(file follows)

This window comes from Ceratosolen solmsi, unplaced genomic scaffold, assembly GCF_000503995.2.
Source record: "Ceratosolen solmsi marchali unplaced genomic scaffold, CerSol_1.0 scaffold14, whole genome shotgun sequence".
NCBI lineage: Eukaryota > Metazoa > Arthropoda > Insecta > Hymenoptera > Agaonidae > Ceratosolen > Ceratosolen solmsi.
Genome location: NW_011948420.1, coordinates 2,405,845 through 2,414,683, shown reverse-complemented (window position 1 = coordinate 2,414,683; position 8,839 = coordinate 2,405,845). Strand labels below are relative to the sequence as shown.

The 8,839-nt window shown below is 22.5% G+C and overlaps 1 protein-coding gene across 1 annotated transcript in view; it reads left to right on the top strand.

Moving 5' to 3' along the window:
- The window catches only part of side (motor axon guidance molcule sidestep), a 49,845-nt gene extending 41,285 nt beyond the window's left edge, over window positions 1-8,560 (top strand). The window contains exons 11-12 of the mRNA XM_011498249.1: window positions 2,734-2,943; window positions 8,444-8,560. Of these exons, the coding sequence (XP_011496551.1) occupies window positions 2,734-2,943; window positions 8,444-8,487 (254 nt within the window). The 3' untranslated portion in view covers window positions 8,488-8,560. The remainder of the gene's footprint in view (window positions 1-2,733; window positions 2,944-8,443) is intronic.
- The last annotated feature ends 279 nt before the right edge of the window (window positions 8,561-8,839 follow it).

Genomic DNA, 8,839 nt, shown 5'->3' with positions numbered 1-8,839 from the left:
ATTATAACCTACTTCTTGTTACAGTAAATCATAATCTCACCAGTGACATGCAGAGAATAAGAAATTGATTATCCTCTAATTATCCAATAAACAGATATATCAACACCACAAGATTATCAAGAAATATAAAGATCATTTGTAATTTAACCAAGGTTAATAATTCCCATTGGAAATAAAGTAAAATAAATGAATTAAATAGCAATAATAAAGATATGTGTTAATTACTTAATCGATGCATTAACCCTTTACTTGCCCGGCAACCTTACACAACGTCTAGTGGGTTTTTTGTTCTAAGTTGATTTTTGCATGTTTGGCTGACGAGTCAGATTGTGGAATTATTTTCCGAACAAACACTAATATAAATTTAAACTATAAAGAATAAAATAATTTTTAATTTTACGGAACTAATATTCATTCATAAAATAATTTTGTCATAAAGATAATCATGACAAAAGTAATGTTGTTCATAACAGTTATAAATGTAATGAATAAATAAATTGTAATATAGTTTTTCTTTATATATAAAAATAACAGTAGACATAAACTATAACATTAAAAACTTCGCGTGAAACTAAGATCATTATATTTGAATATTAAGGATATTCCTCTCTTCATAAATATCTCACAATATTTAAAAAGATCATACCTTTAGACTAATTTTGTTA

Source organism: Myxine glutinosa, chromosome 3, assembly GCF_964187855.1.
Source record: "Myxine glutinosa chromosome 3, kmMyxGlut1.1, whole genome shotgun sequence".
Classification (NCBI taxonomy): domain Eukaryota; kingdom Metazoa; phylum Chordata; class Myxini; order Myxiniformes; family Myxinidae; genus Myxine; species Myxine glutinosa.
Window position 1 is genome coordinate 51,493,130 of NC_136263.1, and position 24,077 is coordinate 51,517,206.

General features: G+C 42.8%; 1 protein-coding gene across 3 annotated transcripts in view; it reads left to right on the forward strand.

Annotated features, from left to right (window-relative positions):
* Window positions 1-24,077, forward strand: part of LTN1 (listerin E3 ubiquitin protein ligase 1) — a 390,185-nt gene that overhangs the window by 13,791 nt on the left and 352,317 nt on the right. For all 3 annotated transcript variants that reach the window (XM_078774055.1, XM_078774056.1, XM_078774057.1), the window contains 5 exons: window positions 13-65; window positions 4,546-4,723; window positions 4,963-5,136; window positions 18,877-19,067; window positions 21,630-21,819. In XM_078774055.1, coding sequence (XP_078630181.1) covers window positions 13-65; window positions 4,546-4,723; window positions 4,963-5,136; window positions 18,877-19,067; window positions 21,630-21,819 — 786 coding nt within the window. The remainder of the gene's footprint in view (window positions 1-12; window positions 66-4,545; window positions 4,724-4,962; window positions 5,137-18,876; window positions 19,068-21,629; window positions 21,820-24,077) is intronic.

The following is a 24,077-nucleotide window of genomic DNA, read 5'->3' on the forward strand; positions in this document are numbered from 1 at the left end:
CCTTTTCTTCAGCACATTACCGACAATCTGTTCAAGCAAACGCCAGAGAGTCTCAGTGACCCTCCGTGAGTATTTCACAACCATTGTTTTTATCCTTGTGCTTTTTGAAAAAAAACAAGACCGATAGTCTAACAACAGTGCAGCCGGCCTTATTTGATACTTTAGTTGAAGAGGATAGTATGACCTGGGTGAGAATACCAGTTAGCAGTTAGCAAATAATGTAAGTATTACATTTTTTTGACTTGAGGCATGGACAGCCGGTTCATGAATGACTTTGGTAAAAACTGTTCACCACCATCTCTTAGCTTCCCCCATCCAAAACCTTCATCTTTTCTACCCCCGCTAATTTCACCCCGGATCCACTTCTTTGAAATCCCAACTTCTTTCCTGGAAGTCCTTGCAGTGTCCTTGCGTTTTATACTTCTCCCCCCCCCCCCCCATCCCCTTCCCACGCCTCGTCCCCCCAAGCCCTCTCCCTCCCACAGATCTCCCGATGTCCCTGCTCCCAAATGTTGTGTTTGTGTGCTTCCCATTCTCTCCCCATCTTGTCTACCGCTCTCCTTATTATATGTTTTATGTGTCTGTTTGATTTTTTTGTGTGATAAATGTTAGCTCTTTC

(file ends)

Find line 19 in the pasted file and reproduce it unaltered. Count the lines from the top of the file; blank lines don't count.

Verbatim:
CCTTTTCTTCAGCACATTACCGACAATCTGTTCAAGCAAACGCCAGAGAGTCTCAGTGACCCTCCGTGAGTATTTCACAACCATTGTTTTTATCCTTGTGCTTTTTGAAAAAAAACAAGACCGATAGTCTAACAACAGTGCAGCCGGCCTTATTTGATACTTTAGTTGAAGAGGATAGTATGACCTGGGTGAGAATACCAGTTAGCAGTTAGCAAATAATGTAAGTATTACATTTTTTTGACTTGAGGCATGGACAGCCGGTTCATGAATGACTTTGGTAAAAACTGTTCACCACCATCTCTTAGCTTCCCCCATCCAAAACCTTCATCTTTTCTACCCCCGCTAATTTCACCCCGGATCCACTTCTTTGAAATCCCAACTTCTTTCCTGGAAGTCCTTGCAGTGTCCTTGCGTTTTATACTTCTCCCCCCCCCCCCCCATCCCCTTCCCACGCCTCGTCCCCCCAAGCCCTCTCCCTCCCACAGATCTCCCGATGTCCCTGCTCCCAAATGTTGTGTTTGTGTGCTTCCCATTCTCTCCCCATCTTGTCTACCGCTCTCCTTATTATATGTTTTATGTGTCTGTTTGATTTTTTTGTGTGATAAATGTTAGCTCTTTC